When I was finally 18 and at home from my first semester of college I told my parents I wanted to try alcohol. It wasn’t planned, it just came out – it was time. All my friends were fairly deep into their drinking careers having started much earlier, 14 to 16 being about the norm for most Third Culture Kids.
I’ve landed, but where am I? In German, to arrive, “ankommen,” is understood to be a longer process, one that could take days or weeks.
I’d be lying if I said I wasn’t terrified going into the reunion: I was jobless, husbandless, childless, petless, and I hadn’t even found a cure for cancer!
Now it’s quarter-life crisis #2. Having just been laid-off, I began re-prioritizing my life. This was an opportunity of a lifetime. With my 100 hour work weeks, I used to dream about what I would do if I could just take one day off.
Getting laid-off is not ideal, but I quickly realized that it answered my long time desire for (temporary) “early retirement” and an escape from a job that I was miserable at. The minute I entered my apartment, I tossed all my papers aside and jumped on my computer, immediately logging onto all the travel sites I could find.
Nancy Drew never solved a mystery by googling it, let’s keep the TCK identity mysterious.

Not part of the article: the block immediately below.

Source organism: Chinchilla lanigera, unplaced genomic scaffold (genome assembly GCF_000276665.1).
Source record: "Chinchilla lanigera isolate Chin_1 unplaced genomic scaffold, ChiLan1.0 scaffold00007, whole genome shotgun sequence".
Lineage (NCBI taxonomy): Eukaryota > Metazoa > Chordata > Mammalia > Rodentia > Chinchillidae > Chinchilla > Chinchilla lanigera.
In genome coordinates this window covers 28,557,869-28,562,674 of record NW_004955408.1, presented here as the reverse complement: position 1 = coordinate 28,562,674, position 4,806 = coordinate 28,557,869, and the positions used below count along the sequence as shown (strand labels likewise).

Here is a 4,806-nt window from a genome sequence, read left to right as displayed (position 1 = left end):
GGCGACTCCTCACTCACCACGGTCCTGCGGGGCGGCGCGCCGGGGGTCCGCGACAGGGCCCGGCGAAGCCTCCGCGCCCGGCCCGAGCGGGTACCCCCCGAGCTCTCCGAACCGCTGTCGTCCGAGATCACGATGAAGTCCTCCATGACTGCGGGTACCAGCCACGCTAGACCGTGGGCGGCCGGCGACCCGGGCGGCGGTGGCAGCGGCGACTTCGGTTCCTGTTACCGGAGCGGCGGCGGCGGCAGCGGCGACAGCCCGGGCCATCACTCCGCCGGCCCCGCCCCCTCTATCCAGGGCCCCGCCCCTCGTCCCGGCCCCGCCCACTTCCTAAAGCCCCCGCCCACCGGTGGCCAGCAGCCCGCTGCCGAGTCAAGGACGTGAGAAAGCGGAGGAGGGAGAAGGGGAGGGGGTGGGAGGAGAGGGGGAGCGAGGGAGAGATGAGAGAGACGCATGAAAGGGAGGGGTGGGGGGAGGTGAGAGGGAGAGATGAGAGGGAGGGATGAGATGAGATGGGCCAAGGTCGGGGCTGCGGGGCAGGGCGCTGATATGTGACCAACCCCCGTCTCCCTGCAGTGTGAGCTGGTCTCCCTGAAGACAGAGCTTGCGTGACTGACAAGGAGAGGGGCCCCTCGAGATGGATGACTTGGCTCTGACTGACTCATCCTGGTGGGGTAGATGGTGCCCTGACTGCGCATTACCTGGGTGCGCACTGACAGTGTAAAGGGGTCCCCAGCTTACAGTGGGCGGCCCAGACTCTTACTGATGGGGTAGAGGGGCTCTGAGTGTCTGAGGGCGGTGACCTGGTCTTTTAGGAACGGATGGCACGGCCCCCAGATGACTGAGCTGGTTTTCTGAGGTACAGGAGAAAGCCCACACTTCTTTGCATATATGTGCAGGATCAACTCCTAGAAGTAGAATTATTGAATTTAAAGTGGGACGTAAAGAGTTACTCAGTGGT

While I can certainly see the death of Bin Laden as retribution and understand the solace it brings, it doesn’t make me want to shout “U-S-A!” or belt “God Bless America”. It doesn’t send me scurrying to don my most patriotic red, white, and blue ensemble. It doesn’t make me high-five guys or pop champagne. This wasn’t a sports victory or the Fourth of July.
Other TCKs may declare, with varying degrees of bravado, how an almost insatiable wanderlust propels them to exotic locations around the globe. In my case, the impetus was a critical need to flee the scene and rebuild.
Considering my eight years growing up in Asia were characterized by a feeling of foreignness, it is ironic that returns to the region are characterized by a deep feeling of homecoming. It seems like something akin to Stockholm Syndrome – you adore the very presence that hurt you so much at the time.
A terse U.S. immigration officer informs me of a mistake on my form – after a year and a half studying in China, my country of residence is no longer the USA. I apologize as she grunts and waves me through. I feel very welcomed.